The loss of a filibuster majority in the U.S. Senate is virtually certain to doom attempts to revive the barely functioning National Labor Relations Board
By Dick Meister
(Dick Meister, formerly labor editor of the SF Chronicle and KQED-TV Newsroom, has covered labor, politics and other matters for a half-century.)
The Senate Democrats loss of a filibuster-proof 60-vote majority seems almost certain to doom attempts to revive the barely functioning National Labor Relations Board, the country’s chief labor law administrator and enforcer.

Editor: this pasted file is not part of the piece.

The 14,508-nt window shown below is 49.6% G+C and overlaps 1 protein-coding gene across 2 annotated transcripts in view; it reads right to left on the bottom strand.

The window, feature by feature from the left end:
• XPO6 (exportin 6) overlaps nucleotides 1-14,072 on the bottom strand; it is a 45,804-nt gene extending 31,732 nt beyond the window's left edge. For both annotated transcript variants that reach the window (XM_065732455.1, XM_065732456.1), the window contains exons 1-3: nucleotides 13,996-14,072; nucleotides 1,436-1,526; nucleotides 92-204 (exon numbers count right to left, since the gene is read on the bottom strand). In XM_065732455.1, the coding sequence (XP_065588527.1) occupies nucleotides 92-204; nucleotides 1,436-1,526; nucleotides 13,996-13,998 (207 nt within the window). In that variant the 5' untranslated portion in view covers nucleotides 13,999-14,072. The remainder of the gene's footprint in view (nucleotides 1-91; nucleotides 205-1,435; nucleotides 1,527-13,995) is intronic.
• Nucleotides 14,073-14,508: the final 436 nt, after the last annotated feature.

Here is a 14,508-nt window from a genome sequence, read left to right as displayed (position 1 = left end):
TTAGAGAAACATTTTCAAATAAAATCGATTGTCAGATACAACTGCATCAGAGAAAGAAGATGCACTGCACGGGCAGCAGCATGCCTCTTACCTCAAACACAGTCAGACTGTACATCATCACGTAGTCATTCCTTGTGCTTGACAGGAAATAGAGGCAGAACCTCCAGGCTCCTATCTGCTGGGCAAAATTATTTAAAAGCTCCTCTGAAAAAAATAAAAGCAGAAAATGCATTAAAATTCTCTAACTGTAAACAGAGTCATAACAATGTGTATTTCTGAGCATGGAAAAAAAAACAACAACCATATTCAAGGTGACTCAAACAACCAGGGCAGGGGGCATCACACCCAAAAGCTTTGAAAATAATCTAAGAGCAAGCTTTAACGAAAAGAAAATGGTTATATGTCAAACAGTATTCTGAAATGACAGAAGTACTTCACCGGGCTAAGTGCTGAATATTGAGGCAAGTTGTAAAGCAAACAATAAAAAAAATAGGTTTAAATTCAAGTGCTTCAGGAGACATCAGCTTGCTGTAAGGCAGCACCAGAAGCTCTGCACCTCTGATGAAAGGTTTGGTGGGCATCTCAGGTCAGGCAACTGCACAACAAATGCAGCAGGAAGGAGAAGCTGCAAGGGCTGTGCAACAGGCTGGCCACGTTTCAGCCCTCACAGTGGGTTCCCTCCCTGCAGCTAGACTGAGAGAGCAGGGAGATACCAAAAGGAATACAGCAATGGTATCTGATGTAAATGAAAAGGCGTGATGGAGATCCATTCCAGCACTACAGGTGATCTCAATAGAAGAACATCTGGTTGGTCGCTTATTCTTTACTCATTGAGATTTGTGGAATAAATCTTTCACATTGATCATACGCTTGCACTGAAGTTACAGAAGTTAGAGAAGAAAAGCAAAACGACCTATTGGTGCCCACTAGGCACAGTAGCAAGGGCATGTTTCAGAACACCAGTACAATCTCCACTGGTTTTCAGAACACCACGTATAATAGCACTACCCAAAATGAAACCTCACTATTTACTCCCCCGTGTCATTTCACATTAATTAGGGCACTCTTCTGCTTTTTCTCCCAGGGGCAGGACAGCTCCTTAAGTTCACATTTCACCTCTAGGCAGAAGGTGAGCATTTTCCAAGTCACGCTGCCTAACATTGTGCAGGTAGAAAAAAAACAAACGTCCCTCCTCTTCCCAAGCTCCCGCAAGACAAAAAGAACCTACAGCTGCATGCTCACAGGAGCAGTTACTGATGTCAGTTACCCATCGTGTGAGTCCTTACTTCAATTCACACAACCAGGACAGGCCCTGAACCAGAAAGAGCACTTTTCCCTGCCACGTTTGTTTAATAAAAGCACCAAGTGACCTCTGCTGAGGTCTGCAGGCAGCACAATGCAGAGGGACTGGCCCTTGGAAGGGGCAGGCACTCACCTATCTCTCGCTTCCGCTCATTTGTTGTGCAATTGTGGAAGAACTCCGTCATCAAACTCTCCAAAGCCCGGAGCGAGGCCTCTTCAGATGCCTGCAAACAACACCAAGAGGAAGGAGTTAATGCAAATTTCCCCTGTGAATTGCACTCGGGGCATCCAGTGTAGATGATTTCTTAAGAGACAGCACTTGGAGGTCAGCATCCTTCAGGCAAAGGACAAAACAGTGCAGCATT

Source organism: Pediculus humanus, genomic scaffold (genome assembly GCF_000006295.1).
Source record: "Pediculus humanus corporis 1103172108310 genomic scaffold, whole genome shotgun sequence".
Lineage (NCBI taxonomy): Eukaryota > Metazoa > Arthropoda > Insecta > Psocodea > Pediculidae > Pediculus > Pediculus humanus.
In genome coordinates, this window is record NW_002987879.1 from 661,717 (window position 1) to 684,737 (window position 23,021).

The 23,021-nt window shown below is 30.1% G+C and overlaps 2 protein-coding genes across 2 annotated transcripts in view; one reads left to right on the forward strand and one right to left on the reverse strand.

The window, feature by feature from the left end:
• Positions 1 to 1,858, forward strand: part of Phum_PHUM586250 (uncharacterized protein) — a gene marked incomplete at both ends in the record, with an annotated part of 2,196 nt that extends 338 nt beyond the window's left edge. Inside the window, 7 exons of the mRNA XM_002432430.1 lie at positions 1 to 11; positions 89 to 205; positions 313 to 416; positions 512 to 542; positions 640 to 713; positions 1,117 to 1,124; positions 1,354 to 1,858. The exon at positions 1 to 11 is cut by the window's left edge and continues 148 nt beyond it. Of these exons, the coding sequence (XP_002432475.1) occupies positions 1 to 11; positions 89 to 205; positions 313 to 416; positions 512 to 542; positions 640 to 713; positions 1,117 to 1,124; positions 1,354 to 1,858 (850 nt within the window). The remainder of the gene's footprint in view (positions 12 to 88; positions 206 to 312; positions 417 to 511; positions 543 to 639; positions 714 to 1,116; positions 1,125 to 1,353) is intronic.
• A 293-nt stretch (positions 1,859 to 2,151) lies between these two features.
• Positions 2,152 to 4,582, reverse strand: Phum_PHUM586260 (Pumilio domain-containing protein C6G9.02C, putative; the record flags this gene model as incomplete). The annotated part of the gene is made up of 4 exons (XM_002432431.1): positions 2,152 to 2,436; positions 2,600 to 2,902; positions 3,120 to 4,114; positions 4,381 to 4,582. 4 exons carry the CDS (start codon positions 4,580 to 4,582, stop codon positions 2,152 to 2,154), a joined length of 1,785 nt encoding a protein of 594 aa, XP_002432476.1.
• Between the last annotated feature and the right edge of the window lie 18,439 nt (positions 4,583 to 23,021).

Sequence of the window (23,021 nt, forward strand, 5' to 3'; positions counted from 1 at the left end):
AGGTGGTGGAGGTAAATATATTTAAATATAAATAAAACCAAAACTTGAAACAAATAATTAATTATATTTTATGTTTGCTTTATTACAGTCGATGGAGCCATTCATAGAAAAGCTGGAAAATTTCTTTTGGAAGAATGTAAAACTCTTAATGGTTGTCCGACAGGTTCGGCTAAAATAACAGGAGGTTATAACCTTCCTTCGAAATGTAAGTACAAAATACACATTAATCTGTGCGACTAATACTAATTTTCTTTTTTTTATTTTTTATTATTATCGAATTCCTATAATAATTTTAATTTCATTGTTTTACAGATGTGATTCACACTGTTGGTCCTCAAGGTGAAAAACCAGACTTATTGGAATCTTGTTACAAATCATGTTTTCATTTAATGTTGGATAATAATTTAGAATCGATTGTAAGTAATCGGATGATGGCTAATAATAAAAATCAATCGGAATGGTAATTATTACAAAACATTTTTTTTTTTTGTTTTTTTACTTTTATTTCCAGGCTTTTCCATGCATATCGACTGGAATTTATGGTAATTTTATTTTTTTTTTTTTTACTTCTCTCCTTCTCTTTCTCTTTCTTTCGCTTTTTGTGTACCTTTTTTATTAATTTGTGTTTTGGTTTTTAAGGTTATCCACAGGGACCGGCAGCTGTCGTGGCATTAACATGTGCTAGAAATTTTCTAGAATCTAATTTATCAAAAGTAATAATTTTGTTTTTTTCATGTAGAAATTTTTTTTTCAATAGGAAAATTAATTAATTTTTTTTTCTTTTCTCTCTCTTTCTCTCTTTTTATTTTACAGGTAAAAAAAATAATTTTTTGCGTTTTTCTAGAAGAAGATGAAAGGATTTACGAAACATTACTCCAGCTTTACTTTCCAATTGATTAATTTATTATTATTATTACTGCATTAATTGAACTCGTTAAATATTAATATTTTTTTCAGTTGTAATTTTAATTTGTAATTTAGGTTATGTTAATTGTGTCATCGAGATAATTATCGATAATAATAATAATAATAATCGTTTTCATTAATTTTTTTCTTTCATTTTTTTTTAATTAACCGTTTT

That, along with its effects on health care reform, is certainly one of the most serious consequences stemming from the election of Massachusetts Republican Scott Brown to the seat formerly held by the late Ted Kennedy.
For more than two years, the five-seat NLRB has limped along with only two members, a Republican appointee of President George W. Bush and a Democratic appointee of President Bill Clinton. The other three seats had been held by Republicans, but were vacated when their five-year terms expired. Democrats, who by then controlled the Senate, refused to confirm the anti-labor Republicans that Bush nominated to replace them.
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